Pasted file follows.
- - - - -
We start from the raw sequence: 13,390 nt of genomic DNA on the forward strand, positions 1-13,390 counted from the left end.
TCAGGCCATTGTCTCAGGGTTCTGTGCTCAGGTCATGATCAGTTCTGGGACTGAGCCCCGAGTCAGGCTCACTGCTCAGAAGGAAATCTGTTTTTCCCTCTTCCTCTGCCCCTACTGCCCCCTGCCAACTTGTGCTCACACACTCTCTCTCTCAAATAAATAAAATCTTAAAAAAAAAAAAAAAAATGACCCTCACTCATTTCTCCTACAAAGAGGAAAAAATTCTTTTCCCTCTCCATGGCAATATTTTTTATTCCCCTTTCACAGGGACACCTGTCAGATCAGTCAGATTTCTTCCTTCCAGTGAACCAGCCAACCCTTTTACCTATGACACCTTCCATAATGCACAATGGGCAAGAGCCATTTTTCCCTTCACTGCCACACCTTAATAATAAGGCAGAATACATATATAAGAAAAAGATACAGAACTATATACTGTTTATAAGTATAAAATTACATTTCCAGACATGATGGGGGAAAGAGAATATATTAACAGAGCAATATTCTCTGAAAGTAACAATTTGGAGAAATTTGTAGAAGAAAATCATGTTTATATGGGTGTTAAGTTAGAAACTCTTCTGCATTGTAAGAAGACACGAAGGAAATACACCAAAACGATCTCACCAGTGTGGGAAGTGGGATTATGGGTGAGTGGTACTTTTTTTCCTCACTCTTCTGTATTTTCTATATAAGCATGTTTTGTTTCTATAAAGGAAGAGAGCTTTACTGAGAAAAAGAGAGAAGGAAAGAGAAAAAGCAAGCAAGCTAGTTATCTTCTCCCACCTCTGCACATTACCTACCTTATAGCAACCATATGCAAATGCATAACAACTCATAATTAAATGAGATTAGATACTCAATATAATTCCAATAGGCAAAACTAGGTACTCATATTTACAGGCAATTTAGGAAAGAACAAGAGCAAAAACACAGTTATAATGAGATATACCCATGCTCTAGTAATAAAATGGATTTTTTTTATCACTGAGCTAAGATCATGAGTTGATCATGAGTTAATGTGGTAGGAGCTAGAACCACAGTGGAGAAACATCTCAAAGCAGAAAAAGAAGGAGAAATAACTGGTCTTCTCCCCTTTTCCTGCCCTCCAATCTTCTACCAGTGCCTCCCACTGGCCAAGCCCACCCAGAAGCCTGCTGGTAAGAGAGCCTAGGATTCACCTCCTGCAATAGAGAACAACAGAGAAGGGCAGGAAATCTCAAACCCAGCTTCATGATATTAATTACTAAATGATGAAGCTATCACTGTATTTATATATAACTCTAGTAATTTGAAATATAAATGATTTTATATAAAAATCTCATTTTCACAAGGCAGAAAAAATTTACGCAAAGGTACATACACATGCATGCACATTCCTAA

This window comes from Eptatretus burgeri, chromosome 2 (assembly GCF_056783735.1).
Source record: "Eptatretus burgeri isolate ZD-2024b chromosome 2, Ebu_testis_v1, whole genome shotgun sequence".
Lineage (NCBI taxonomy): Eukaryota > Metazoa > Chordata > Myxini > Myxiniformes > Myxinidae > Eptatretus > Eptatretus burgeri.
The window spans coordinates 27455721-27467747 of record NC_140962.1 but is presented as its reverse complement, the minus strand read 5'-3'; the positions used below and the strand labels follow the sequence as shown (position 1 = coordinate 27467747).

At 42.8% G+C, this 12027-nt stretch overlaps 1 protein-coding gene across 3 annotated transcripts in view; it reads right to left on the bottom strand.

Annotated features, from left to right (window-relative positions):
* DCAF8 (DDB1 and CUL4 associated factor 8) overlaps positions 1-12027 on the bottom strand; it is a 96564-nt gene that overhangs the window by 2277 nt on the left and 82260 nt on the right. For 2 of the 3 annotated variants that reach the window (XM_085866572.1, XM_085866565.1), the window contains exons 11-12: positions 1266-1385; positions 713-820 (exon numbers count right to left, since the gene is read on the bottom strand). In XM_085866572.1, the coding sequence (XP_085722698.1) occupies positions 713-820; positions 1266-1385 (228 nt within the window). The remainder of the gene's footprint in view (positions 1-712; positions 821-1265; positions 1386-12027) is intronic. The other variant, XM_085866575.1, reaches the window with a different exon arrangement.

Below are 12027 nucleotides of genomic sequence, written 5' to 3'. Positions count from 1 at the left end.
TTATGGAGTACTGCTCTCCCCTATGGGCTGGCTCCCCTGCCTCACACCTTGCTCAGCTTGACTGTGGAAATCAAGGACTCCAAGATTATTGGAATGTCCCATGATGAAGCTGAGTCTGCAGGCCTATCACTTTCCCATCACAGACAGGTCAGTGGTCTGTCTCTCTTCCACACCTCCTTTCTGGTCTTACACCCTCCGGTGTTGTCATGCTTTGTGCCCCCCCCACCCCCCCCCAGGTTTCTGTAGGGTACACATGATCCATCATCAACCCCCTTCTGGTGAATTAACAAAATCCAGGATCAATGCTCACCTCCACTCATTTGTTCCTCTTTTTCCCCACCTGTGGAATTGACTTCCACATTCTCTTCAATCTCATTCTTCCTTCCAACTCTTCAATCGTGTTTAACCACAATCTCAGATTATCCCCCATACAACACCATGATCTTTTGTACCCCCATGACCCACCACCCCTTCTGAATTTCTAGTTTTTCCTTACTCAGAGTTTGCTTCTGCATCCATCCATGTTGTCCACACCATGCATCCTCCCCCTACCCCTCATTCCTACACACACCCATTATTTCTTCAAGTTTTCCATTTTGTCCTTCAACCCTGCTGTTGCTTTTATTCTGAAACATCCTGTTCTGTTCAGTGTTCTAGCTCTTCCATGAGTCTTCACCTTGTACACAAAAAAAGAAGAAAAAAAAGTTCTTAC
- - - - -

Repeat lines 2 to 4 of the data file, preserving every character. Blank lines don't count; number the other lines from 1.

TCAGGCCATTGTCTCAGGGTTCTGTGCTCAGGTCATGATCAGTTCTGGGACTGAGCCCCGAGTCAGGCTCACTGCTCAGAAGGAAATCTGTTTTTCCCTCTTCCTCTGCCCCTACTGCCCCCTGCCAACTTGTGCTCACACACTCTCTCTCTCAAATAAATAAAATCTTAAAAAAAAAAAAAAAAATGACCCTCACTCATTTCTCCTACAAAGAGGAAAAAATTCTTTTCCCTCTCCATGGCAATATTTTTTATTCCCCTTTCACAGGGACACCTGTCAGATCAGTCAGATTTCTTCCTTCCAGTGAACCAGCCAACCCTTTTACCTATGACACCTTCCATAATGCACAATGGGCAAGAGCCATTTTTCCCTTCACTGCCACACCTTAATAATAAGGCAGAATACATATATAAGAAAAAGATACAGAACTATATACTGTTTATAAGTATAAAATTACATTTCCAGACATGATGGGGGAAAGAGAATATATTAACAGAGCAATATTCTCTGAAAGTAACAATTTGGAGAAATTTGTAGAAGAAAATCATGTTTATATGGGTGTTAAGTTAGAAACTCTTCTGCATTGTAAGAAGACACGAAGGAAATACACCAAAACGATCTCACCAGTGTGGGAAGTGGGATTATGGGTGAGTGGTACTTTTTTTCCTCACTCTTCTGTATTTTCTATATAAGCATGTTTTGTTTCTATAAAGGAAGAGAGCTTTACTGAGAAAAAGAGAGAAGGAAAGAGAAAAAGCAAGCAAGCTAGTTATCTTCTCCCACCTCTGCACATTACCTACCTTATAGCAACCATATGCAAATGCATAACAACTCATAATTAAATGAGATTAGATACTCAATATAATTCCAATAGGCAAAACTAGGTACTCATATTTACAGGCAATTTAGGAAAGAACAAGAGCAAAAACACAGTTATAATGAGATATACCCATGCTCTAGTAATAAAATGGATTTTTTTTATCACTGAGCTAAGATCATGAGTTGATCATGAGTTAATGTGGTAGGAGCTAGAACCACAGTGGAGAAACATCTCAAAGCAGAAAAAGAAGGAGAAATAACTGGTCTTCTCCCCTTTTCCTGCCCTCCAATCTTCTACCAGTGCCTCCCACTGGCCAAGCCCACCCAGAAGCCTGCTGGTAAGAGAGCCTAGGATTCACCTCCTGCAATAGAGAACAACAGAGAAGGGCAGGAAATCTCAAACCCAGCTTCATGATATTAATTACTAAATGATGAAGCTATCACTGTATTTATATATAACTCTAGTAATTTGAAATATAAATGATTTTATATAAAAATCTCATTTTCACAAGGCAGAAAAAATTTACGCAAAGGTACATACACATGCATGCACATTCCTAA

This window comes from Eptatretus burgeri, chromosome 2 (assembly GCF_056783735.1).
Source record: "Eptatretus burgeri isolate ZD-2024b chromosome 2, Ebu_testis_v1, whole genome shotgun sequence".